Trudeau set to extend Canada's leadership role in NATO's Latvia mission
The extension to 2023 might give Trudeau some political cover with Trump at the NATO summit
The Liberal government plans to extend its NATO leadership role in Latvia for several years, CBC News has learned.
Prime Minister Justin Trudeau will "deliver a strong message" of solidarity during his bilateral visit to the Baltic state, said several sources from Defence, Foreign Affairs and other government departments.
Canada's mission leadership role faces a self-imposed government deadline of spring 2019. It's now expected to continue until at least 2023.
In the run-up to this week's NATO leaders summit in Brussels, considerable attention has been focused on the creation of a so-called "division headquarters" for the three NATO battle groups operating in the Baltics.
That headquarters is slated to be established in Riga, Lavtia's capital. It's expected Canada will deploy staff officers to be part of it, one diplomatic source said Monday. The headquarters is seen as necessary to coordinate and support the battle groups in the event of a major confrontation with Russia.
Announcing the extension might serve the Liberals well in the current political climate.
Trudeau's statement on Canada's "key contribution" will be delivered just ahead of what's expected to be a contentious meeting of NATO leaders in Brussels July 11-12. U.S. President Donald Trump has already shaken things up in advance of the meeting by preemptively chastising allies who don't meet the alliance's defence spending targets.
Canada's 450 troops form the nucleus of a multinational battle group in Latvia that includes soldiers from Albania, Slovakia, Slovenia, the Czech Republic, Poland, Italy and Spain.
NATO military planners anticipate the deployment of battle groups in Latvia, Estonia and Lithuania — intended to stave off Russian incursions in the region — could last a decade and they have been quietly preparing for that possibility.
A message of solidarity
At the same time, Canada has been securing acknowledgements from its partner nations that they are prepared to stick around, said a confidential Department of Defence source.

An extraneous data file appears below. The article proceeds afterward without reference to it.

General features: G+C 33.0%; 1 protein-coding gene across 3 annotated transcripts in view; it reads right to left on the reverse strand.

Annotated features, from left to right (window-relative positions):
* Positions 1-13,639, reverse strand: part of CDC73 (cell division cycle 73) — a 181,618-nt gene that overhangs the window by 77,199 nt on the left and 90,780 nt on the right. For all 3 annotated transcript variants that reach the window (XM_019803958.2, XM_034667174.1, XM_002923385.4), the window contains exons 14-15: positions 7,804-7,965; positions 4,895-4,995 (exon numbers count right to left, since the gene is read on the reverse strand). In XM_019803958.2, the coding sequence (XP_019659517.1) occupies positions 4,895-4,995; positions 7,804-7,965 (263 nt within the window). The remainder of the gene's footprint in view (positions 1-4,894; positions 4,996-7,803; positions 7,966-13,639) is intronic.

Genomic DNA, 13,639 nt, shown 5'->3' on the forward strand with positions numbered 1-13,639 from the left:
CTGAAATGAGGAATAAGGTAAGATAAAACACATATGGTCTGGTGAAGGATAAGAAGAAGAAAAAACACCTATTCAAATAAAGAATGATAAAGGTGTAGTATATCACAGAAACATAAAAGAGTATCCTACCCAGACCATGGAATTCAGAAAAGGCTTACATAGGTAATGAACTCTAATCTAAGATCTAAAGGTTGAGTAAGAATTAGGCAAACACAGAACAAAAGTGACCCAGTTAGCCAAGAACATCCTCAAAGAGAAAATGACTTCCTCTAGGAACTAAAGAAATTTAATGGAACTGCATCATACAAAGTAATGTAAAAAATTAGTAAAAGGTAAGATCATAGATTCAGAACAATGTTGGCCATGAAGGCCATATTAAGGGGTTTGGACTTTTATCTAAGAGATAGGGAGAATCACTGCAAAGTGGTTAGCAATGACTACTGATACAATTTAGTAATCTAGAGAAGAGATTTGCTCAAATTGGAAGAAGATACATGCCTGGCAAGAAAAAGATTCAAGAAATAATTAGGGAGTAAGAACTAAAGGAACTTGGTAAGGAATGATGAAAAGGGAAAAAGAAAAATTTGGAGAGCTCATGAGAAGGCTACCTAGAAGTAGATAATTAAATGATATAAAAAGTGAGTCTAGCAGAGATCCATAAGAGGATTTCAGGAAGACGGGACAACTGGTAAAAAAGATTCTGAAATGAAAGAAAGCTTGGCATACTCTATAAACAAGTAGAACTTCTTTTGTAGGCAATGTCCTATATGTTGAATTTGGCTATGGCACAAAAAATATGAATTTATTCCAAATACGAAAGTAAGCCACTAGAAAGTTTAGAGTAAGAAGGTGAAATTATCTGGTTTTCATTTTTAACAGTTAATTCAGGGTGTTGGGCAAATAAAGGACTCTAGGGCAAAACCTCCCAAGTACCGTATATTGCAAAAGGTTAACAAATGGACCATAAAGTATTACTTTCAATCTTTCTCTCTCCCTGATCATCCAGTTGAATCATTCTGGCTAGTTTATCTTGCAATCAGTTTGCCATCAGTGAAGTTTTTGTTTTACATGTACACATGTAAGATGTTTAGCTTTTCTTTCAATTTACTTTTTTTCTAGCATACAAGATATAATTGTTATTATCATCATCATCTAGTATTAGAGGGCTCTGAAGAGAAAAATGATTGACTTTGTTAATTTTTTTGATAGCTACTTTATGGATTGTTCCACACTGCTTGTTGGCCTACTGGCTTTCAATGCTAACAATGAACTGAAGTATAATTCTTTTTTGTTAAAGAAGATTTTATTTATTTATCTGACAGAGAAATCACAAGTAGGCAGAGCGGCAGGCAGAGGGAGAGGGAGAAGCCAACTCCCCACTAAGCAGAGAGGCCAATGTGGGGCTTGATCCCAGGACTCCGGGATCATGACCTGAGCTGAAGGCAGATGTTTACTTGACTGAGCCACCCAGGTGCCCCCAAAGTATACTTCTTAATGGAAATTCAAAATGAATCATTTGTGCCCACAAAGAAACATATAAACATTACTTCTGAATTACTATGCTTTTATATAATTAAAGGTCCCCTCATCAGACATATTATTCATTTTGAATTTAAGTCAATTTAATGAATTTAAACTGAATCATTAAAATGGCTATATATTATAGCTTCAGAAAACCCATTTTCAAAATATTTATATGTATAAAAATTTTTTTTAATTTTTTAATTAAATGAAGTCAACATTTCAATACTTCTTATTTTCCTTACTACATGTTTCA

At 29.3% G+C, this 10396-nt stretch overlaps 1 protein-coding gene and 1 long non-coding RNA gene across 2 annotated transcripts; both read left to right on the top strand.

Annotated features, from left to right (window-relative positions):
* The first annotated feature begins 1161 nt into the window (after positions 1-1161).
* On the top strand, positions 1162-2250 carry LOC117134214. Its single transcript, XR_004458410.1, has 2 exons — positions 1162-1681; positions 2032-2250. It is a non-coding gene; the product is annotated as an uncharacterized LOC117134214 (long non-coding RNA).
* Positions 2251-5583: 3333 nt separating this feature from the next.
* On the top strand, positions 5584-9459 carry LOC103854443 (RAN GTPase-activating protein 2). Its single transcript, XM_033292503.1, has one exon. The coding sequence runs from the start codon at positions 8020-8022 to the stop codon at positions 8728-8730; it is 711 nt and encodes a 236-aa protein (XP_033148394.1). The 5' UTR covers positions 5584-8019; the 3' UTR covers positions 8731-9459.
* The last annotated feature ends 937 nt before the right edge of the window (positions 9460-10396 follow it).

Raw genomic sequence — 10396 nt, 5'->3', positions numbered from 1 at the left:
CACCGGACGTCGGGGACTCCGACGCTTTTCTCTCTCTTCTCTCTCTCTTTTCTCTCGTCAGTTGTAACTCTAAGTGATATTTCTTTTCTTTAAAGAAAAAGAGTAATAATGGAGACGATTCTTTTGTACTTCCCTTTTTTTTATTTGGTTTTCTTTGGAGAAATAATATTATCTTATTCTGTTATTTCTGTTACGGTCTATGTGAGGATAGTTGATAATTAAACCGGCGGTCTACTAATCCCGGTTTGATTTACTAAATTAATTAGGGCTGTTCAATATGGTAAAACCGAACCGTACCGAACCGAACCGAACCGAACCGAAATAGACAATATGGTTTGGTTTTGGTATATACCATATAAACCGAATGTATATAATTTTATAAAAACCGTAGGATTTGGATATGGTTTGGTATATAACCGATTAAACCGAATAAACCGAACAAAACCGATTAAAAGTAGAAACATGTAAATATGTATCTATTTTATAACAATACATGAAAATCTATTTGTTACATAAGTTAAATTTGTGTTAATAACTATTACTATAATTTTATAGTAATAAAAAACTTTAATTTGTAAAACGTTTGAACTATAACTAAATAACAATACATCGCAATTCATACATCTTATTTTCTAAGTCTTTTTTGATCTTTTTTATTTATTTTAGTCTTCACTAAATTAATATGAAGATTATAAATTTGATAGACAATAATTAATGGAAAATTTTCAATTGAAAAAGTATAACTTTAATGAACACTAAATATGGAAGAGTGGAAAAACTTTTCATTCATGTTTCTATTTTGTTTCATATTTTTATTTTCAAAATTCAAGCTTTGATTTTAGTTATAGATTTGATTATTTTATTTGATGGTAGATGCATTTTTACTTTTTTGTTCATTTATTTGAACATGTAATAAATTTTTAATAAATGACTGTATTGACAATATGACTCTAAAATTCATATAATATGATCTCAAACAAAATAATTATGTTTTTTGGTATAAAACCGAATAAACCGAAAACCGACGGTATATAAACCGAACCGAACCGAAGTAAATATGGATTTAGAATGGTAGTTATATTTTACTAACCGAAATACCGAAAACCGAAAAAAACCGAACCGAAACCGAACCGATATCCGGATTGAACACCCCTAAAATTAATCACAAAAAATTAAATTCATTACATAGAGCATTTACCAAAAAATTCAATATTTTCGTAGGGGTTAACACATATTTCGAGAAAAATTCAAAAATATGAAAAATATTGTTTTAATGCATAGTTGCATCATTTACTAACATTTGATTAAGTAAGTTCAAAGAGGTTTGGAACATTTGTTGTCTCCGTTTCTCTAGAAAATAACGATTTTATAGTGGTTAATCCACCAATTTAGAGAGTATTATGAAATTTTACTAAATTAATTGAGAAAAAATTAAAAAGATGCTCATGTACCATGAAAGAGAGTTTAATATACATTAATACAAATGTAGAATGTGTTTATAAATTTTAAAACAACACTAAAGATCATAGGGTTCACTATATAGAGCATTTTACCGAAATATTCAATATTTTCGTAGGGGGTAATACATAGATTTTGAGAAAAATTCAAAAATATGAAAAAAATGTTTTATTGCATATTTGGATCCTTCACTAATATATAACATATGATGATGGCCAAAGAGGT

Trudeau will address Canadian troops and soldiers from those other nations during his visit. He and Latvian Prime Minister Maris Kucinskis are expected to emphasize unity in the face of Russian interference in eastern Europe, including the ongoing war in Ukraine.
Canada has often been criticized for not meeting NATO's two per cent defence spending target and officials have been bracing for a Trump tirade, given the U.S. president's frequent, sometimes personal attacks on Trudeau.
The alliance summit in Brussels will be the first time the two men have met face-to-face since the acrimonious G7 summit in Charlevoix, Quebec last month.
At a rally this week in Great Falls, Montana, Trump delivered a clear message: "I'm going to tell NATO, 'You gotta start paying your bills. The United States is not going to take care of everything.'"
Justin Massie, a professor of political science at the Université du Québec à Montréal, said extending Canada's mission is a gesture that likely will be be lost on Trump.
"It's probably not going to satisfy President Trump, not whatsoever," Massie said. "President Trump has a very different view of NATO, a very much transactional view of NATO where he seeks money from allies in exchange for American security."
Canada spends approximately 1.29 per cent of its gross domestic product on defence — a far cry from NATO's two per cent goal.
Even under the Liberal government's new defence strategy, which will see a 70 per cent hike in allocations over the next few years, that ratio is only expected to reach 1.4 per cent of GDP.
Both the previous Conservative government and the current Liberal one have insisted that showing up with troops and equipment is just as important a measure as spending.
The Department of Defence argued in a recent report that Canada has little choice but to extend its presence in Latvia, which costs taxpayers $134 million per year.
Trump remains the wild card
The result of pulling out next year would be "closing doors, letting down old and new friends, wasting human and political capital, along with the political-military credibility Canada's commitment to the [enhanced forward presence] has generated," said the report by the Macdonald-Laurier Institute.
One of the authors, Joel Sokolsky, said the fallout of a withdrawal from Latvia in the current political climate would be harsh.
"It would reinforce the perception, which isn't quite correct, of Canada being (a) laggard," said Sokolsky, a professor at the Centre for International and Defence Policy at Queen's University in Kingston, Ont.
He said a decision to bail on a leadership role would not only damage the alliance but Canada-U.S.relations as well — relations which are already under severe strain because of the looming trade war and the Trump administration's imposition of tariffs.
The report warns, however, that the calculation could change — depending on how Trump handles the NATO summit.
Defence experts have raised the prospect of the U.S. pulling back militarily from Europe, a notion officials in Washington have attempted to downplay.
Even so, Trump could make decisions that would force Canada to re-evaluate its position.
"For Canada and Europe, the most worrisome possibility is U.S. disengagement — a spectre raised by President Trump's behaviour at the Singapore Summit with North Korea, where he offered to sacrifice U.S.-Korean military exercises while floating a general pull-back of U.S. Forces," said the report.
"If that happens along NATO's frontier with Russia, Canada would have to consider whether to recommit alongside European allies to show its faith in NATO — but without America's supporting presence. That, in itself, would raise questions about the very future of NATO."